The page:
Factor Dominoes

Many have discovered Brent Yorgey’s very cool factorization diagrams. They seem like a great way to teach multiplication and factorization to children.

We also were excited by the domino game suggested by Malke Rosenfeld on her blog and decided to try to take her ideas and see if we could create viable game that also would be a fun way to think about factors and primes. To this end we brought together a math geek, a visual artist and a 6 year old ninja and started playing. Through trial and error we arrived at a set of rules.

Simple version of the rules:

Start by printing out a deck of cards. (We have attached a pdf to this post with numbers up to 24 that can be printed on card stock and cut up.)

Each player gets 6 cards. One card is turned face up in the middle. The first player tries to match the turned up card, following the match rules below. After that, players can choose to match the card at either end of the growing chain. If you can’t match then you draw another card. First person to run out of cards wins.

The whole game comes down to the matching rules:
– The number 1 matches anything
– The number 2 matches any even number
– Primes match primes (or as you can explain to a child: circles match circles)
– Other numbers have a major and minor group. For instance 9 has a major group of 3 and a minor group of 3. 15 has a major group of 5 and a minor group of 3. 18 has a major group of 3 and a minor group of 6.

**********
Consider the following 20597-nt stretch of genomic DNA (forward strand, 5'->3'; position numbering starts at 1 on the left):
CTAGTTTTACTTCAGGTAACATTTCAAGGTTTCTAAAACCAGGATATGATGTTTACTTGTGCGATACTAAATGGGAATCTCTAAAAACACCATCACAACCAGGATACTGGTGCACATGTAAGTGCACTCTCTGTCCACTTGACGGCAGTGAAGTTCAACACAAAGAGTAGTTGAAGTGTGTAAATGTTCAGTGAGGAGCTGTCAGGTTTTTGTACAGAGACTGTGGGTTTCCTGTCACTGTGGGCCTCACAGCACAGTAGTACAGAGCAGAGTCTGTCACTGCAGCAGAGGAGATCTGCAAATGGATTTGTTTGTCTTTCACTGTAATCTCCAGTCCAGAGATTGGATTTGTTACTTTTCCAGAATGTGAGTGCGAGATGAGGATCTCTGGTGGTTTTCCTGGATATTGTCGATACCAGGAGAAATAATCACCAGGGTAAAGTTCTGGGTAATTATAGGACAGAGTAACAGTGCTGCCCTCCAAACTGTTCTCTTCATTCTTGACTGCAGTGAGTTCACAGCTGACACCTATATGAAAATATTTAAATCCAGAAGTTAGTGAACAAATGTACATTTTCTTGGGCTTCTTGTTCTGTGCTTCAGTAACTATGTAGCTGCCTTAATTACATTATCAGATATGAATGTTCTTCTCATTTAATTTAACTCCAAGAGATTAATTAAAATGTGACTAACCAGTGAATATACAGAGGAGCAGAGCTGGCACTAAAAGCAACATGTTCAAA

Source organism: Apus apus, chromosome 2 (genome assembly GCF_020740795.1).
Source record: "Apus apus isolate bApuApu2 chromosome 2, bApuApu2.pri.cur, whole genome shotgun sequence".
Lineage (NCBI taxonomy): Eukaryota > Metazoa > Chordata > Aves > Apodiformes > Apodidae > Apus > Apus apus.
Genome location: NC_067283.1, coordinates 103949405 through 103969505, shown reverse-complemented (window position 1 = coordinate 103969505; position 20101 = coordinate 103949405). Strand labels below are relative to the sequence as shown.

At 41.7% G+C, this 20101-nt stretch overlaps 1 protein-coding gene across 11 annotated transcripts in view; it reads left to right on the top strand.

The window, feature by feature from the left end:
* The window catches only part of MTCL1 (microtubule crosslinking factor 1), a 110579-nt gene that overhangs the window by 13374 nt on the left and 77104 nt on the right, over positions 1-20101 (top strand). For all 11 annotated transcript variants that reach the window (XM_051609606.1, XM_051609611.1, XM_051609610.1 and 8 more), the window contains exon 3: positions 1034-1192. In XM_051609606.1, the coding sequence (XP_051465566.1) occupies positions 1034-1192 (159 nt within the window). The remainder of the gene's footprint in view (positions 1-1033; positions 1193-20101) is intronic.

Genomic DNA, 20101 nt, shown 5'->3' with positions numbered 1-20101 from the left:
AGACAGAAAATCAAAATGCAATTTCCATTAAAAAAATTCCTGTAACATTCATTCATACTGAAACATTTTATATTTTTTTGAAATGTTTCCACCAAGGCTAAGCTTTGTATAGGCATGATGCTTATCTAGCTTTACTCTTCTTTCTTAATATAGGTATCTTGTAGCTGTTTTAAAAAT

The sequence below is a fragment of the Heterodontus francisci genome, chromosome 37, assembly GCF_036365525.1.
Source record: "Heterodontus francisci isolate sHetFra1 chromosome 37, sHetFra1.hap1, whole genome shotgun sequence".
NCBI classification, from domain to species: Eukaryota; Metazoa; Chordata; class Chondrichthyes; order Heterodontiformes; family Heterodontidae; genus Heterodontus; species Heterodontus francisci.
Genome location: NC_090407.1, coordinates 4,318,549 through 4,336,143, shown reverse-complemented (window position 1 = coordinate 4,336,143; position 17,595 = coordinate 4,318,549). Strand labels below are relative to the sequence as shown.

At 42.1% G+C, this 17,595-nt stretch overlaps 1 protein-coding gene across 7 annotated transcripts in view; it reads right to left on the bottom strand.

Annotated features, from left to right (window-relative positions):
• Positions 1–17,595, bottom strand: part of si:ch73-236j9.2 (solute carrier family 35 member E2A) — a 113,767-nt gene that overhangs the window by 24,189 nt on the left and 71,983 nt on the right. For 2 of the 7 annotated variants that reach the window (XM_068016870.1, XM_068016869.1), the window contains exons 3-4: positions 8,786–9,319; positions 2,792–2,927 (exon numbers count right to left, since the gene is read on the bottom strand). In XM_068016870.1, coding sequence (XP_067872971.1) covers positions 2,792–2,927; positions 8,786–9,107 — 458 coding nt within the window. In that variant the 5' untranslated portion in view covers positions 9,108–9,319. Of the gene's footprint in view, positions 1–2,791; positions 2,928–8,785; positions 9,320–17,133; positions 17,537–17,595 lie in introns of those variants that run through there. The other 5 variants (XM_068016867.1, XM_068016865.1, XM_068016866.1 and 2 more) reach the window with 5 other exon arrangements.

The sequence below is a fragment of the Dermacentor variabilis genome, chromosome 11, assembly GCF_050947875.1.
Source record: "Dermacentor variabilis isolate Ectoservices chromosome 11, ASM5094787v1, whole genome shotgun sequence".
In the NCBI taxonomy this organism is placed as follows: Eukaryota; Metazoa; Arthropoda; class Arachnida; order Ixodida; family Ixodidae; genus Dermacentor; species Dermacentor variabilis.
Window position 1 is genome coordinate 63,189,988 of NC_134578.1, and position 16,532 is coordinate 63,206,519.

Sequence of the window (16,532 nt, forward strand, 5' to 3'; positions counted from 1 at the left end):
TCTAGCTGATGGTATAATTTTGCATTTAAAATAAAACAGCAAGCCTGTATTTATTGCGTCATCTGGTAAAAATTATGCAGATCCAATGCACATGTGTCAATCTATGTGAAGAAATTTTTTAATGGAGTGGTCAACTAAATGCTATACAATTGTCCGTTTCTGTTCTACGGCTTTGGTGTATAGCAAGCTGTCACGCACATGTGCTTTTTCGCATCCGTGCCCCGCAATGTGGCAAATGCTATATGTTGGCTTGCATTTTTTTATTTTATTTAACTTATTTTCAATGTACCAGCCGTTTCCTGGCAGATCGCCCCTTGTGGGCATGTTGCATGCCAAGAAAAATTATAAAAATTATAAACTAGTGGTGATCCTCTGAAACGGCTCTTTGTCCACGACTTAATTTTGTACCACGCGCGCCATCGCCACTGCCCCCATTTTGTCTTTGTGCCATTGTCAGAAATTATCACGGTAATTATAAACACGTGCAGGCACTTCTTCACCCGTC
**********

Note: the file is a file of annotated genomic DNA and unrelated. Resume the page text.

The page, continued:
You can match based on major or minor group. If the card you want to play has the same major group or same minor group as the card to be matched, then you can play it. So 10 can match 15 (major group of 5 matches), and 9 can match 15 (minor group of 3 matches). A prime number can match either the minor or the major group, thus 5 can match 10 (major group), but 3 can match 15 (minor group).

Beyond the simple rules:

We started to think about a rule set that might work if you had numbers higher than 24.

Types of number visualizations: 

Primes are represented as circles.

Here are the types of Minor Groups:

Simple Minor groups are low primes:
1, 2, 3, 5, 7
low primes

Compounded minor groups:
4 (2×2), 6 (3×2)

Doubly compounded minor groups:
8 (2x2x2), 9 (3x3x3), 16 (4x4x4), 18 (2x3x3)

Triple compounded minor groups:
24 (2x2x2x3), etc.

Major groups

A major group is a combination of N copies of one of these minor or compounded groups.

So here are the generalized matching rules:
– 1 matches anything
– 2 matches any even number
– Minor group types can be matched with each other within types, but not across.
– Major groups can be matched if they have an equal number of elements. For that, minor group types do not have to match.


Here is the pdf you can print out on card stock to make your own set of cards:



One Response

  1. Thank you! I’ve been hoping someone more able than me would put together a pdf of these visual factorizations. Blessings! Sally